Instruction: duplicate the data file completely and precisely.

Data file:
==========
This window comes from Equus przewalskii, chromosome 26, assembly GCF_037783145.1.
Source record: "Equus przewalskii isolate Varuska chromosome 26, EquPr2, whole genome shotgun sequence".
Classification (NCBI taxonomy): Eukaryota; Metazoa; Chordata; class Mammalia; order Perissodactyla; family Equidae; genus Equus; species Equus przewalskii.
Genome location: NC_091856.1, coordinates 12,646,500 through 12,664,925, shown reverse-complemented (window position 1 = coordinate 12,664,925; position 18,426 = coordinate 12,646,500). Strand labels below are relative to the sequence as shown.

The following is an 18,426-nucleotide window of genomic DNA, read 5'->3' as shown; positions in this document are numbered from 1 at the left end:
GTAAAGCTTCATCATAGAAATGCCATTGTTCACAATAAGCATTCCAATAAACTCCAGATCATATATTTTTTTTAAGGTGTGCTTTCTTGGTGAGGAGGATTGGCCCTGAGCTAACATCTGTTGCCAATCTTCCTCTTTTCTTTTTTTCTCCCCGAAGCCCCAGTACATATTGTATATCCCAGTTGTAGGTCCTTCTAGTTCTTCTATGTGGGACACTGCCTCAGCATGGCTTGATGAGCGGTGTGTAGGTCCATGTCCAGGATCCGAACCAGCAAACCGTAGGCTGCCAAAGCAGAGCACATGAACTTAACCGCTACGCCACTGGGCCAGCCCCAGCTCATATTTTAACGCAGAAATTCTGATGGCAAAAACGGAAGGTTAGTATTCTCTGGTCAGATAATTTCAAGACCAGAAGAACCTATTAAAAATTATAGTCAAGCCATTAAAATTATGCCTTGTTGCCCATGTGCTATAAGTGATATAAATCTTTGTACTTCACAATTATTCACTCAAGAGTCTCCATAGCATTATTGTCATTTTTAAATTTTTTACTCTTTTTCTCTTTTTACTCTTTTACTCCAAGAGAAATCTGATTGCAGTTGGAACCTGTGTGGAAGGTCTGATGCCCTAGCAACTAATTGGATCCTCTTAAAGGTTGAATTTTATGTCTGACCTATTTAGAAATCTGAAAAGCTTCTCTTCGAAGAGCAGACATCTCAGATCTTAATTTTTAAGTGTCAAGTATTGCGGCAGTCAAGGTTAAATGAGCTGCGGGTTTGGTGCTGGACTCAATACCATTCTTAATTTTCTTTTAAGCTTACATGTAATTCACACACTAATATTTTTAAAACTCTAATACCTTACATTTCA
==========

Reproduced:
This window comes from Equus przewalskii, chromosome 26, assembly GCF_037783145.1.
Source record: "Equus przewalskii isolate Varuska chromosome 26, EquPr2, whole genome shotgun sequence".
Classification (NCBI taxonomy): Eukaryota; Metazoa; Chordata; class Mammalia; order Perissodactyla; family Equidae; genus Equus; species Equus przewalskii.
Genome location: NC_091856.1, coordinates 12,646,500 through 12,664,925, shown reverse-complemented (window position 1 = coordinate 12,664,925; position 18,426 = coordinate 12,646,500). Strand labels below are relative to the sequence as shown.

The following is an 18,426-nucleotide window of genomic DNA, read 5'->3' as shown; positions in this document are numbered from 1 at the left end:
GTAAAGCTTCATCATAGAAATGCCATTGTTCACAATAAGCATTCCAATAAACTCCAGATCATATATTTTTTTTAAGGTGTGCTTTCTTGGTGAGGAGGATTGGCCCTGAGCTAACATCTGTTGCCAATCTTCCTCTTTTCTTTTTTTCTCCCCGAAGCCCCAGTACATATTGTATATCCCAGTTGTAGGTCCTTCTAGTTCTTCTATGTGGGACACTGCCTCAGCATGGCTTGATGAGCGGTGTGTAGGTCCATGTCCAGGATCCGAACCAGCAAACCGTAGGCTGCCAAAGCAGAGCACATGAACTTAACCGCTACGCCACTGGGCCAGCCCCAGCTCATATTTTAACGCAGAAATTCTGATGGCAAAAACGGAAGGTTAGTATTCTCTGGTCAGATAATTTCAAGACCAGAAGAACCTATTAAAAATTATAGTCAAGCCATTAAAATTATGCCTTGTTGCCCATGTGCTATAAGTGATATAAATCTTTGTACTTCACAATTATTCACTCAAGAGTCTCCATAGCATTATTGTCATTTTTAAATTTTTTACTCTTTTTCTCTTTTTACTCTTTTACTCCAAGAGAAATCTGATTGCAGTTGGAACCTGTGTGGAAGGTCTGATGCCCTAGCAACTAATTGGATCCTCTTAAAGGTTGAATTTTATGTCTGACCTATTTAGAAATCTGAAAAGCTTCTCTTCGAAGAGCAGACATCTCAGATCTTAATTTTTAAGTGTCAAGTATTGCGGCAGTCAAGGTTAAATGAGCTGCGGGTTTGGTGCTGGACTCAATACCATTCTTAATTTTCTTTTAAGCTTACATGTAATTCACACACTAATATTTTTAAAACTCTAATACCTTACATTTCA